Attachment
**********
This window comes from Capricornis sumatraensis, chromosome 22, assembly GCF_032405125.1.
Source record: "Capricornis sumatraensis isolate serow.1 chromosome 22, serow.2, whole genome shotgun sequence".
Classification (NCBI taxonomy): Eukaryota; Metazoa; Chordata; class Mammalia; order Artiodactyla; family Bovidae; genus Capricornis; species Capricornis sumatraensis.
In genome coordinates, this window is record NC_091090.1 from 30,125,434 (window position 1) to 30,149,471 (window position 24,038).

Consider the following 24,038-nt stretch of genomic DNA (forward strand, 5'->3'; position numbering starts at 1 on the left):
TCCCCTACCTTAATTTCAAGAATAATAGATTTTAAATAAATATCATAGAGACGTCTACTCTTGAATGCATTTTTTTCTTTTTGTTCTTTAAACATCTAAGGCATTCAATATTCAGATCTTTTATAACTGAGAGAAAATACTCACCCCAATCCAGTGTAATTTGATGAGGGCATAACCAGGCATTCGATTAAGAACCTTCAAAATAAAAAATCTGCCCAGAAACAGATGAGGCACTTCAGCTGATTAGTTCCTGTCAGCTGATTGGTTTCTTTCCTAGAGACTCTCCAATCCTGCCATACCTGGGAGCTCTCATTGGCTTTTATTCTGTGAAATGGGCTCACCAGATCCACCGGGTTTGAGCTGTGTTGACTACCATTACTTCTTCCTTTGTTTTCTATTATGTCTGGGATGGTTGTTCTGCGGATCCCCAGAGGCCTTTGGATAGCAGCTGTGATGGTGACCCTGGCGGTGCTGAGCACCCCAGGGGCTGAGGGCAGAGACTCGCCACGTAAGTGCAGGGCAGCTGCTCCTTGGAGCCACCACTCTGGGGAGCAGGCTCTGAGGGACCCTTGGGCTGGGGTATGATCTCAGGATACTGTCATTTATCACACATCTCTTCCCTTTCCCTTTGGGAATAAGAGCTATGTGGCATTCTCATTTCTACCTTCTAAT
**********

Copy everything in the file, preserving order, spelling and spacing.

This window comes from Capricornis sumatraensis, chromosome 22, assembly GCF_032405125.1.
Source record: "Capricornis sumatraensis isolate serow.1 chromosome 22, serow.2, whole genome shotgun sequence".
Classification (NCBI taxonomy): Eukaryota; Metazoa; Chordata; class Mammalia; order Artiodactyla; family Bovidae; genus Capricornis; species Capricornis sumatraensis.
In genome coordinates, this window is record NC_091090.1 from 30,125,434 (window position 1) to 30,149,471 (window position 24,038).

Consider the following 24,038-nt stretch of genomic DNA (forward strand, 5'->3'; position numbering starts at 1 on the left):
TCCCCTACCTTAATTTCAAGAATAATAGATTTTAAATAAATATCATAGAGACGTCTACTCTTGAATGCATTTTTTTCTTTTTGTTCTTTAAACATCTAAGGCATTCAATATTCAGATCTTTTATAACTGAGAGAAAATACTCACCCCAATCCAGTGTAATTTGATGAGGGCATAACCAGGCATTCGATTAAGAACCTTCAAAATAAAAAATCTGCCCAGAAACAGATGAGGCACTTCAGCTGATTAGTTCCTGTCAGCTGATTGGTTTCTTTCCTAGAGACTCTCCAATCCTGCCATACCTGGGAGCTCTCATTGGCTTTTATTCTGTGAAATGGGCTCACCAGATCCACCGGGTTTGAGCTGTGTTGACTACCATTACTTCTTCCTTTGTTTTCTATTATGTCTGGGATGGTTGTTCTGCGGATCCCCAGAGGCCTTTGGATAGCAGCTGTGATGGTGACCCTGGCGGTGCTGAGCACCCCAGGGGCTGAGGGCAGAGACTCGCCACGTAAGTGCAGGGCAGCTGCTCCTTGGAGCCACCACTCTGGGGAGCAGGCTCTGAGGGACCCTTGGGCTGGGGTATGATCTCAGGATACTGTCATTTATCACACATCTCTTCCCTTTCCCTTTGGGAATAAGAGCTATGTGGCATTCTCATTTCTACCTTCTAAT